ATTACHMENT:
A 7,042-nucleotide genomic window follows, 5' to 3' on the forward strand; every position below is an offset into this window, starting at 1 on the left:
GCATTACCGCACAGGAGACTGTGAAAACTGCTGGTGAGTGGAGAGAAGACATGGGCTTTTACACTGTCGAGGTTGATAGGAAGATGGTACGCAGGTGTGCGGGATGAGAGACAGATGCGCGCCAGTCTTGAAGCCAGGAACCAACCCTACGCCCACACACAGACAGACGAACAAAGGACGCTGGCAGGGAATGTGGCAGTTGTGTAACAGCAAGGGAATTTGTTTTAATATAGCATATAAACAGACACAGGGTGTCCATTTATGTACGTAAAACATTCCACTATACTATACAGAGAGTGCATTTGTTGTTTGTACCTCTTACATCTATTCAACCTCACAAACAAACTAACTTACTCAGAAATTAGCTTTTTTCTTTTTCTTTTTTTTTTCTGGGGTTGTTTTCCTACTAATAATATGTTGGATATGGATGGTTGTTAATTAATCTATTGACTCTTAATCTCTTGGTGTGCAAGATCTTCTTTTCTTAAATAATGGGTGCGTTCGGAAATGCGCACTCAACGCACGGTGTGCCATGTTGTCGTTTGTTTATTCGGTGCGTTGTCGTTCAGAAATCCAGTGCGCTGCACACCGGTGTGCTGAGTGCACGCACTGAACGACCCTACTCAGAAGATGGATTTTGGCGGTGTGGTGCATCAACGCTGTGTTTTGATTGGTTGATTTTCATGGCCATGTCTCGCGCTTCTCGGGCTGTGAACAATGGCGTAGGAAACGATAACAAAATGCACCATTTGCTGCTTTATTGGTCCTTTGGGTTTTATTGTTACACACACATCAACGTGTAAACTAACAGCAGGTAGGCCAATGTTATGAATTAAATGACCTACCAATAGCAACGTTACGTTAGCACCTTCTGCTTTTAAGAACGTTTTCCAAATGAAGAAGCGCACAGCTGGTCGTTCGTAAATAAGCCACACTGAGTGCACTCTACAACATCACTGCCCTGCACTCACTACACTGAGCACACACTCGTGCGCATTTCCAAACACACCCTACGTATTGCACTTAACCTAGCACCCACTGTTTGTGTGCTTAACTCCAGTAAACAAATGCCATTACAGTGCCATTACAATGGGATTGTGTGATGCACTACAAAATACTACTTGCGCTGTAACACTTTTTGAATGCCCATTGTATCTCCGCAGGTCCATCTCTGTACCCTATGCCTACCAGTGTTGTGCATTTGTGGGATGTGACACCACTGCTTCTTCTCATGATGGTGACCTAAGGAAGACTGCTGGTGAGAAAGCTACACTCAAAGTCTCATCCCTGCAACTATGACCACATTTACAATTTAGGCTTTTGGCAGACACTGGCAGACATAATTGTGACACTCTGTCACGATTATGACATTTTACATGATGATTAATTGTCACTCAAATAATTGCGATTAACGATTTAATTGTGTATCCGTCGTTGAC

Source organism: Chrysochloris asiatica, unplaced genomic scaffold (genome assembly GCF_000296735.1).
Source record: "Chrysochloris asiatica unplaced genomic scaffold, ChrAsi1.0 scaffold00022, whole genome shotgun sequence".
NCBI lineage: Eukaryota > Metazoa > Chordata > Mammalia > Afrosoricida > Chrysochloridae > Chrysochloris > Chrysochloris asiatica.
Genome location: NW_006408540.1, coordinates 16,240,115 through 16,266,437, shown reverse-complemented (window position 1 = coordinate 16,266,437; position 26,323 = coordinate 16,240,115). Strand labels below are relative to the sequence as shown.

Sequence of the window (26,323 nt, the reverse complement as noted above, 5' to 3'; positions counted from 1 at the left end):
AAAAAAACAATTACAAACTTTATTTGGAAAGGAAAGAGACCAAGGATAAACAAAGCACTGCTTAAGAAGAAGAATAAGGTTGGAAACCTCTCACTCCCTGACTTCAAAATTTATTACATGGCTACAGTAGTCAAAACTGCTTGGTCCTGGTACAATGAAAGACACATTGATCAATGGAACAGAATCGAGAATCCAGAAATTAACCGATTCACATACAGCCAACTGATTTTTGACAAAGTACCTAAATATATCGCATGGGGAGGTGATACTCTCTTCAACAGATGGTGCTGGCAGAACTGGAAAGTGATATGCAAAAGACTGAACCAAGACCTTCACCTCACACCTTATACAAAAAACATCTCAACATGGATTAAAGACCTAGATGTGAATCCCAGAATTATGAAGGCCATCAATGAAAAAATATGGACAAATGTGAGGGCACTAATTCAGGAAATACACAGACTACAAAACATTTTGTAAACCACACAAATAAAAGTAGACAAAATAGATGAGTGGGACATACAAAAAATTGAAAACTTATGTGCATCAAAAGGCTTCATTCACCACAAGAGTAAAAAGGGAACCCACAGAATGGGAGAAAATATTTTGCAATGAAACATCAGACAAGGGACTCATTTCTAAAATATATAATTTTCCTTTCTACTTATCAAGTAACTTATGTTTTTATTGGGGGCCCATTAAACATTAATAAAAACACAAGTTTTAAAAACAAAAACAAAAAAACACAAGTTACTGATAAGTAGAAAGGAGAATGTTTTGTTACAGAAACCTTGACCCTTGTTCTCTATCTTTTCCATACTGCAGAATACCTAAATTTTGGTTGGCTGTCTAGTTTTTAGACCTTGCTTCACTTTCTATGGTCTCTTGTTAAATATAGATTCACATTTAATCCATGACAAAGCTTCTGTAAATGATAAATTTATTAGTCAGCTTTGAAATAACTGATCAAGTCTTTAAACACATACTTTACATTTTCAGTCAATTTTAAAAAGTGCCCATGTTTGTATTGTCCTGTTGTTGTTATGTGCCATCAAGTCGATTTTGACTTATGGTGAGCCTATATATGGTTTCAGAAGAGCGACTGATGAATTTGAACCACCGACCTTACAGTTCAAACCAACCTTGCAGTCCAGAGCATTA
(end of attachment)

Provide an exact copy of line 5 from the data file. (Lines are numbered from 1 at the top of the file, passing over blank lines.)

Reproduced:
NCBI lineage: Eukaryota > Metazoa > Chordata > Mammalia > Afrosoricida > Chrysochloridae > Chrysochloris > Chrysochloris asiatica.